The projector has a fold down stand and its own built-in battery that charges via a USB Type-C port. I didn’t test how long it can run per charge, but I read elsewhere that you should be able to get 1 hour of runtime from a full charge. Once the battery drains it will then use the phone’s battery.
The projector is simple to use. You just snap it on the back, turn it on and it will project up to a 70 inch mirror of what’s on the phone’s screen. It does have two things going against it though. First of all, it only offers 480p resolution and secondly, it’s expensive at $300. But like I said, it’s really fun and easy to use.
Software and user interface
Other than Verizon’s typical bloatware, the Moto Z feels as close to a stock Android device as my Nexus 6P.
Using the Moto Z for phone calls
I’ve had no issues with phone calls. I’ve found call quality to be clear and volume levels to be just fine. Whether I have initiated calls or received calls, I have no complaints about the Moto Z when it comes to its telephony features.
Overall performance and battery life using the Moto Z for day to day tasks
The Moto Z has the same Qualcomm Snapdragon 820 processor that is powering most of the latest smartphones on the market, so there isn’t much to say here except that I have no complaints about how fast it loads apps, scrolls through lists, etc. The Moto Z is a snappy phone.
As far as battery life, I had no complaints there either. The phone didn’t have any troubles lasting a full day on one charge. And even if I would have had an issue, I could add 8 hours of power with just 15 minutes worth of charging via the included turbo charger AC adapter. Although I continue to miss the lack of Qi wireless charging on the latest phones, it’s getting more difficult to really complain about this when it takes so little time to re-juice.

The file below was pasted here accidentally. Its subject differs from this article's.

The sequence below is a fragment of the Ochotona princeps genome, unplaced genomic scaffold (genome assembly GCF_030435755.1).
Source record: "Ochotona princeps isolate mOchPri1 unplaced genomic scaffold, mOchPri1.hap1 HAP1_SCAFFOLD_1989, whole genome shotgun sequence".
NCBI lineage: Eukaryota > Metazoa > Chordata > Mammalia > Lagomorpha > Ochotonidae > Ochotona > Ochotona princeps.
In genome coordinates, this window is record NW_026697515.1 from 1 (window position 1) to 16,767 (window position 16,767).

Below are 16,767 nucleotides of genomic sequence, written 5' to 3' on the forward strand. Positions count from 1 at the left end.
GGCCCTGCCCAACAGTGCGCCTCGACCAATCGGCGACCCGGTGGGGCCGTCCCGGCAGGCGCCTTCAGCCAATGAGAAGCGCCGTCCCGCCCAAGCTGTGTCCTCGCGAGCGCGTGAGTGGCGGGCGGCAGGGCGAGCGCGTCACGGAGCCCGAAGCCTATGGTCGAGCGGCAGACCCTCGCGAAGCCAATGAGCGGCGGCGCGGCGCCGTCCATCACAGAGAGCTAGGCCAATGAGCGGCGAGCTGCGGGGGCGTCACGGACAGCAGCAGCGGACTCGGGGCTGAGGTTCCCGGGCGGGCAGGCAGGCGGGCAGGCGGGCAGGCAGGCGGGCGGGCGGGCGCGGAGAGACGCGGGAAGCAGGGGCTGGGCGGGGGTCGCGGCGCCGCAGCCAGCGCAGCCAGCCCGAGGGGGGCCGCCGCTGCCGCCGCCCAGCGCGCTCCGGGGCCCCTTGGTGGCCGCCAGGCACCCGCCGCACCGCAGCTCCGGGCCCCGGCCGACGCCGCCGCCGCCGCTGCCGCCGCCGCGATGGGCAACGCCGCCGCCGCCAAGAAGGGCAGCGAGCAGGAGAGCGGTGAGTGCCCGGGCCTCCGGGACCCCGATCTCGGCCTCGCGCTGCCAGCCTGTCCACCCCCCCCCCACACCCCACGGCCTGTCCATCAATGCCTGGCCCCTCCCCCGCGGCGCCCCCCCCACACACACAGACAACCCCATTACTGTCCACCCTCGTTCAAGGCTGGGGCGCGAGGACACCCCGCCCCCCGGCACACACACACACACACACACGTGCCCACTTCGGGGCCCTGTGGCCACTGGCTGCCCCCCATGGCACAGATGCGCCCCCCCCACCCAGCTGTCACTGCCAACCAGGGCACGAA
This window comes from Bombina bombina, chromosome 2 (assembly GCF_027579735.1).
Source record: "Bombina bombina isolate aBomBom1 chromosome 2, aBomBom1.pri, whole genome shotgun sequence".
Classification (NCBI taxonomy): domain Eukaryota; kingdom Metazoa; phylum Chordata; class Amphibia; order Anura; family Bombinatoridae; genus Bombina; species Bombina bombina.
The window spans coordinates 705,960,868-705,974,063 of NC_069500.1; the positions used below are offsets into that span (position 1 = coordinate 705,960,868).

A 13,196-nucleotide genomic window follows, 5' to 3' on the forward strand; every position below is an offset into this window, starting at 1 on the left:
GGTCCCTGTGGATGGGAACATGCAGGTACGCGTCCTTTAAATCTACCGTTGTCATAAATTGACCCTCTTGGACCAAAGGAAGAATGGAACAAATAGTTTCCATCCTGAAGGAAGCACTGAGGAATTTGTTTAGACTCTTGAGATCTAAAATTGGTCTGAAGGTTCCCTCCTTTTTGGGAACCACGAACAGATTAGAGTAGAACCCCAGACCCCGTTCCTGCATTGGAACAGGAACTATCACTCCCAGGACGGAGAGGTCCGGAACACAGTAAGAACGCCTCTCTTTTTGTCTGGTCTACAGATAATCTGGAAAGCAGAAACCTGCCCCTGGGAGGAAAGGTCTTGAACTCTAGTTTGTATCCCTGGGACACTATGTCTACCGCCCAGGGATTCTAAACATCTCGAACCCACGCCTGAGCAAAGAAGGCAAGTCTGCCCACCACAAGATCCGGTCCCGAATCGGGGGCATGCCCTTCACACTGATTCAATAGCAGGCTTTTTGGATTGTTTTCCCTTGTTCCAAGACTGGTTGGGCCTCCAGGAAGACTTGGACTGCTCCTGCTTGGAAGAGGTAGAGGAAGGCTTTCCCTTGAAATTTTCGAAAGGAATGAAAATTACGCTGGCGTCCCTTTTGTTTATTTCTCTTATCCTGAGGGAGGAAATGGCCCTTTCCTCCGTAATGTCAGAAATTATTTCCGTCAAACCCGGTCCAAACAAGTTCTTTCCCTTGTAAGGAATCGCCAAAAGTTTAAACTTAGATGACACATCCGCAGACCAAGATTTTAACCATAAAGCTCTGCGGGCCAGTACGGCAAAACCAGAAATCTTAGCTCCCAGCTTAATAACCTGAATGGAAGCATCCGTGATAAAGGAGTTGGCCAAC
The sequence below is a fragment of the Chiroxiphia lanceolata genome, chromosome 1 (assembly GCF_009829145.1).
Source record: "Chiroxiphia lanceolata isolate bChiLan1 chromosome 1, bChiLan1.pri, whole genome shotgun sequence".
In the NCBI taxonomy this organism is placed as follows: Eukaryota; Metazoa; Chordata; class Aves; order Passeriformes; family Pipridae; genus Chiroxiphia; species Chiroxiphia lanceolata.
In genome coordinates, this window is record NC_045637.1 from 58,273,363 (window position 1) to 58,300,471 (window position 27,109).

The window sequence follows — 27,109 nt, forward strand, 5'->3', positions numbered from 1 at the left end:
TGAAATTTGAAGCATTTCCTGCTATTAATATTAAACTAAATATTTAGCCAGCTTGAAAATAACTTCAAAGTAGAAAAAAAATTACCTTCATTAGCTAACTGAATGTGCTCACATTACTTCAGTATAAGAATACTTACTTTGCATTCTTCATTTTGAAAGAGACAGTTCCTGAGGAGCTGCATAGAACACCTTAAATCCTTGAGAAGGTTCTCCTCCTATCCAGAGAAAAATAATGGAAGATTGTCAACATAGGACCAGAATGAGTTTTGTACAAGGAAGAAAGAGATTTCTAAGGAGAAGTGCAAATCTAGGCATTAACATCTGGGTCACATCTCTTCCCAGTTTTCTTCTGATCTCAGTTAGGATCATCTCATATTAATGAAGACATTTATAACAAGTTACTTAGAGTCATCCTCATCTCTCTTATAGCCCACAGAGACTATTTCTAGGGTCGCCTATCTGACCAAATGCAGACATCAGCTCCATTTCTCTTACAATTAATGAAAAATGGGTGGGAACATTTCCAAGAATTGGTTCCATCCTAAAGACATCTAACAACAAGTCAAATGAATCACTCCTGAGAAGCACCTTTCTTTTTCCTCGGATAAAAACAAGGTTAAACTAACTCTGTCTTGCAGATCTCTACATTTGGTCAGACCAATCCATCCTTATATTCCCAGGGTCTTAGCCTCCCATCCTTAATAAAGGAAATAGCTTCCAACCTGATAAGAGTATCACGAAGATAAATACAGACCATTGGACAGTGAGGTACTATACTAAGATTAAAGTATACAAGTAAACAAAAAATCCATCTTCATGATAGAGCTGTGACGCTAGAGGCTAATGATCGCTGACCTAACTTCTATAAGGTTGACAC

I really enjoyed using the Motorola Moto Z Droid for the 3 weeks that I had the eval unit. It felt good in my hand and was a snappy performer with good battery life. I really liked the snap on Style Shell feature and could see myself starting a collection of different backs if I owned this phone. I also liked Motorola’s Moto Mod implementation and feel like they’ve beat LG soundly with their version of this feature. When it comes down to it. I was sad to send the Moto Z back to Verizon. It’s a phone I have no problem recommending and would be happy to use as my daily driver.
Source: The temporary eval sample for this review was provided by Verizon Wireless. Please visit their site for more info.